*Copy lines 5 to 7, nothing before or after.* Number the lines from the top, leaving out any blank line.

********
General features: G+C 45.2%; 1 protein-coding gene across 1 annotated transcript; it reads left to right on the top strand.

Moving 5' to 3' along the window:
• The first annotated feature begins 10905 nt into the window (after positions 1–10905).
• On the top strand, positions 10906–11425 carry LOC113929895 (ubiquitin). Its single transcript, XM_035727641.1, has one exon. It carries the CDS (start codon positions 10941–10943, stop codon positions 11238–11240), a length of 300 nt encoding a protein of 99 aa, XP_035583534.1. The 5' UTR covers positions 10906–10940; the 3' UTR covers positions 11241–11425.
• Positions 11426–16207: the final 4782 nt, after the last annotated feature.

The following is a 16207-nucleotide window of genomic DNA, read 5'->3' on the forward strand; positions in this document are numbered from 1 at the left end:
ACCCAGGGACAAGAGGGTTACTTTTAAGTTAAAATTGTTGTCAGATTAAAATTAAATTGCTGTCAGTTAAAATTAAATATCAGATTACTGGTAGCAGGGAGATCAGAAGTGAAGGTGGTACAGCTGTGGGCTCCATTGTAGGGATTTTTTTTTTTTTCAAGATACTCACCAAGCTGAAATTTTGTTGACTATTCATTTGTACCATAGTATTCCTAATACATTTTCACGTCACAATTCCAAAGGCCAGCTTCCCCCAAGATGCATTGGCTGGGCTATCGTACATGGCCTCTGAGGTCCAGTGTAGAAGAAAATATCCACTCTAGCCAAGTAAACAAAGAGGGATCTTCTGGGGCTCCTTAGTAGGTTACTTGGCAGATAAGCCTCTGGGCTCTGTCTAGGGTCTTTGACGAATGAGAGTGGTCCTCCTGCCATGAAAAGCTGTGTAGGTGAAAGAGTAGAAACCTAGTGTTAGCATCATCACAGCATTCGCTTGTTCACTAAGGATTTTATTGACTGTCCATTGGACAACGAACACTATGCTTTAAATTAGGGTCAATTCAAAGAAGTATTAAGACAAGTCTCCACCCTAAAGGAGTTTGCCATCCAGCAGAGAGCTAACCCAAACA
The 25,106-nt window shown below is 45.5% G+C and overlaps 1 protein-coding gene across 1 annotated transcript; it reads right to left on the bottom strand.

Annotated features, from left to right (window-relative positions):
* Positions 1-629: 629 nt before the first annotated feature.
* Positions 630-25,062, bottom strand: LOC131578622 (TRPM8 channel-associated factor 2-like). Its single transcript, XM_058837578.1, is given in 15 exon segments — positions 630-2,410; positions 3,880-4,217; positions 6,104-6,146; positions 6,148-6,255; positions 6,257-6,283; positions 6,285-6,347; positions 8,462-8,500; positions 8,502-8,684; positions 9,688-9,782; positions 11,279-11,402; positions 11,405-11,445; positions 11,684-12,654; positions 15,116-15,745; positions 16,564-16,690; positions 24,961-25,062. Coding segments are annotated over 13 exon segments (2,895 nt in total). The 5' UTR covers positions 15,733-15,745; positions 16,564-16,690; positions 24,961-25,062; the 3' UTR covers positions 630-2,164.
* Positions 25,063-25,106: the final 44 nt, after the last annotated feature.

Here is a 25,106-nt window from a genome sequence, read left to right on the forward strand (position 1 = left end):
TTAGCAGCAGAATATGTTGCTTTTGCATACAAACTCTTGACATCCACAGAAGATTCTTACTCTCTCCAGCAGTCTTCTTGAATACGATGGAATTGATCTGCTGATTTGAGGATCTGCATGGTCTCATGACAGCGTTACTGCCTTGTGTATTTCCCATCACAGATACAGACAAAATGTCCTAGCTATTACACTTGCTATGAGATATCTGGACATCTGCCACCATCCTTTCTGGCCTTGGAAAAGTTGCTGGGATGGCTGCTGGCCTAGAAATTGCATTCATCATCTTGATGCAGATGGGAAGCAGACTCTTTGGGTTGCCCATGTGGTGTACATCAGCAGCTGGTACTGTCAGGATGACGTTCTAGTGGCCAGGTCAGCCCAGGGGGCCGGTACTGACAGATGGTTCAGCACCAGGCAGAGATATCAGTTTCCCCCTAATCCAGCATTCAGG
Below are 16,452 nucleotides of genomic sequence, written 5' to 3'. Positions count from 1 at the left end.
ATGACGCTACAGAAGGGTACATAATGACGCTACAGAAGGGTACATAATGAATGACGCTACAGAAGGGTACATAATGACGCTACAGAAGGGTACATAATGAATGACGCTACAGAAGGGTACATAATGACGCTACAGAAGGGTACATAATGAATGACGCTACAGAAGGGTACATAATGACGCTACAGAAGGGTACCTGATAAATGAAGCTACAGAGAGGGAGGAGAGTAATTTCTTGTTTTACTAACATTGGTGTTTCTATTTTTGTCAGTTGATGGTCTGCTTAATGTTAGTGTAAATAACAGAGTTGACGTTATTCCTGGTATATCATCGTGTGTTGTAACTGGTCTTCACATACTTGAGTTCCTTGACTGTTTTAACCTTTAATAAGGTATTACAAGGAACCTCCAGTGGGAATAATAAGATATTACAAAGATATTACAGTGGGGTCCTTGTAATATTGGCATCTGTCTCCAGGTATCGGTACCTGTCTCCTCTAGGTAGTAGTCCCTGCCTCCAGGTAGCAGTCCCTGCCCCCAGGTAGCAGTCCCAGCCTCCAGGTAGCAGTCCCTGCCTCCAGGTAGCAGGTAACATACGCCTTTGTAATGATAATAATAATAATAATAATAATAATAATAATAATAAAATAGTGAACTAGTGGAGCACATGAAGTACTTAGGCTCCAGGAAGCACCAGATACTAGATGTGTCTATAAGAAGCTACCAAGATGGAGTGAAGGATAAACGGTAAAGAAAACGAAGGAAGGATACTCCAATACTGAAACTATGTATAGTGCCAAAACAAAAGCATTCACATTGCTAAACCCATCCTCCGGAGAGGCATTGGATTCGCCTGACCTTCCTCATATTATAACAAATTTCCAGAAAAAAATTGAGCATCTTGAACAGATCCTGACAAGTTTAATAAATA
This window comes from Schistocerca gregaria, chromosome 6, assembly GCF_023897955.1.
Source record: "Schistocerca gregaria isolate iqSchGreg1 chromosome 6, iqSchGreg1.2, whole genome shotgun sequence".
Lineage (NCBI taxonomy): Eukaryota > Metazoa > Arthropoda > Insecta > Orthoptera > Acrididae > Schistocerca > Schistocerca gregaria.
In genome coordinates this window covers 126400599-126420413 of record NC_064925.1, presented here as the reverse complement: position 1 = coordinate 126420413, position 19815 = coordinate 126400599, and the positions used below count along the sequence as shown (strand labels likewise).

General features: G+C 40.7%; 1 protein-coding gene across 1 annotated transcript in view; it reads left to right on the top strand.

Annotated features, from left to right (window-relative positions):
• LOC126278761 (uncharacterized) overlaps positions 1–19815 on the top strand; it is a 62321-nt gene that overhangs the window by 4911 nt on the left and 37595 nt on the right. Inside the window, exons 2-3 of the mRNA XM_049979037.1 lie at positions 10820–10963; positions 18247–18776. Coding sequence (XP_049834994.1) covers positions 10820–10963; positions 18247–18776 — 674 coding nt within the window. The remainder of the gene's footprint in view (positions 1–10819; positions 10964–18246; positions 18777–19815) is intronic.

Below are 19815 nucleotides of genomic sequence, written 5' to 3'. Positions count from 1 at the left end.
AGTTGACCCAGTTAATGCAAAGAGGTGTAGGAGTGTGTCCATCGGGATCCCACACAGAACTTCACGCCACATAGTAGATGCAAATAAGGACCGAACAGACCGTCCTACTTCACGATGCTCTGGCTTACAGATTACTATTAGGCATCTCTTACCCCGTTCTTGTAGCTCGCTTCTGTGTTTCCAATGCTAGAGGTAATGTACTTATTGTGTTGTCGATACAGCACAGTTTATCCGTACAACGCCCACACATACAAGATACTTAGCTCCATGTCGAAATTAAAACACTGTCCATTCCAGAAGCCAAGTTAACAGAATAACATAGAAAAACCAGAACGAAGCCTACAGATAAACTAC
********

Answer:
• Positions 11426–16207: the final 4782 nt, after the last annotated feature.

The following is a 16207-nucleotide window of genomic DNA, read 5'->3' on the forward strand; positions in this document are numbered from 1 at the left end:
ACCCAGGGACAAGAGGGTTACTTTTAAGTTAAAATTGTTGTCAGATTAAAATTAAATTGCTGTCAGTTAAAATTAAATATCAGATTACTGGTAGCAGGGAGATCAGAAGTGAAGGTGGTACAGCTGTGGGCTCCATTGTAGGGATTTTTTTTTTTTTCAAGATACTCACCAAGCTGAAATTTTGTTGACTATTCATTTGTACCATAGTATTCCTAATACATTTTCACGTCACAATTCCAAAGGCCAGCTTCCCCCAAGATGCATTGGCTGGGCTATCGTACATGGCCTCTGAGGTCCAGTGTAGAAGAAAATATCCACTCTAGCCAAGTAAACAAAGAGGGATCTTCTGGGGCTCCTTAGTAGGTTACTTGGCAGATAAGCCTCTGGGCTCTGTCTAGGGTCTTTGACGAATGAGAGTGGTCCTCCTGCCATGAAAAGCTGTGTAGGTGAAAGAGTAGAAACCTAGTGTTAGCATCATCACAGCATTCGCTTGTTCACTAAGGATTTTATTGACTGTCCATTGGACAACGAACACTATGCTTTAAATTAGGGTCAATTCAAAGAAGTATTAAGACAAGTCTCCACCCTAAAGGAGTTTGCCATCCAGCAGAGAGCTAACCCAAACA